There are a lot of people who want to use the Bible for a lot of different things. Sometimes it makes for entertainment, like the new show on NBC: “A.D.” Some would use the Bible as a secret decoder ring for the latest fad diet or personal wealth building scheme. Most of us laugh at these sorts of things, though.

But then there are those who would make the Bible a rulebook for living. A how-to of the law that shows us which way to go. A sort of expanded version of the 10 commandments that teaches us “what would Jesus do”. This is a pretty shallow understanding, too. Those who take this approach aren't usually that familiar with what Scripture actually teaches when it comes to the law.

You and I know that the laws and rules of the Bible are full well impossible to follow. We can't love God with all our heart, soul and strength. We don't love our neighbor as ourselves. We worship other gods. We take his name in vain. We kill and lie and steal and gossip and covet and lust. We do it in our heads and hearts at least, and often in word and deed as well. The Law of God stands in constant accusation of sinners like you and me, who are never good enough. If we say we have no sin, we deceive ourselves, and the truth is not in us. We must repent!

But these things were not written that you would be instructed in how to be good. These things were not written that you would know right from wrong. These things were not written that you would simply be crushed and brought to despair that you'll never be good enough for God. These things were written that you might believe and have life in Jesus Christ.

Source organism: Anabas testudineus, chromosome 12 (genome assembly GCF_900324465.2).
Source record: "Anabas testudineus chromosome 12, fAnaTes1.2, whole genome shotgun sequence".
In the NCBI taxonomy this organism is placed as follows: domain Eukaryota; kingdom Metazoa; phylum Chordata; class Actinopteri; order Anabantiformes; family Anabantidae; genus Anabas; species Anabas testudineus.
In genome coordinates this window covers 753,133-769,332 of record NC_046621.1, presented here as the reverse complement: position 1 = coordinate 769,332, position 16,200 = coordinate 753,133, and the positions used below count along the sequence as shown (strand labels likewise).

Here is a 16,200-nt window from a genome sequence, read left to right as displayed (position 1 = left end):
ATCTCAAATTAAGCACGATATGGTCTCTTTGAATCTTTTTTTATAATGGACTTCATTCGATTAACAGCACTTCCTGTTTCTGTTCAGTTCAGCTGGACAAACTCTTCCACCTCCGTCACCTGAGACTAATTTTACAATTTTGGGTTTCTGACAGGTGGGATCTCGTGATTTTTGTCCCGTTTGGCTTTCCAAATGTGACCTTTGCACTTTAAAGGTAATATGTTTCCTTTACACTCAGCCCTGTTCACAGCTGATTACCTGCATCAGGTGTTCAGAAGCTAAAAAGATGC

This is a Gospel, after all. Good news. The law kills, but the Spirit gives life. The work of Jesus, his life, his death, and his resurrection. These things are written, that we would believe.

His life – all that he did and said that are recorded for us in Holy Scripture. All that we confess in the creeds – that he was conceived of the virgin Mary by the Holy Spirit. That he suffered in accord with the scriptures. That he fulfilled all prophecies, right down to the last moments of his life. He did all things well. He healed the blind and deaf and lame. He cast out demons. He commanded nature. He even raised the dead. He did all this for us, that we might believe and have life.

And his preaching – a new teaching, and with authority! That he himself was the content of the message. That in him, the kingdom of God has arrived. That in him is rest, healing, peace, forgiveness and life! He who believes in me will live, even though he dies. And he who lives and believes in me will never die.

And his death. The cross- we preach Christ Crucified, Paul says... nothing more or less. Oh sure, the whole counsel of God. But the whole counsel of God always leads to and stems from the cross. The lamb who was slain from the foundation of the world, is the one who bears his nail scars and pierced side into his resurrection and eternity – the cross should never be far from our hearts, minds, lips.

And his resurrection. We rejoice not only a week after Easter but every sunday, every “little Easter”, the Lord's day because he renews all creation on Sunday – the day of his own resurrection – this eighth day of creation as some have called it. The cross and empty tomb go together – two sides of a coin, if you will, the death he died and the life he now lives for us forever. These things are written that you may believe that Jesus is the Christ, and believing have life in his name.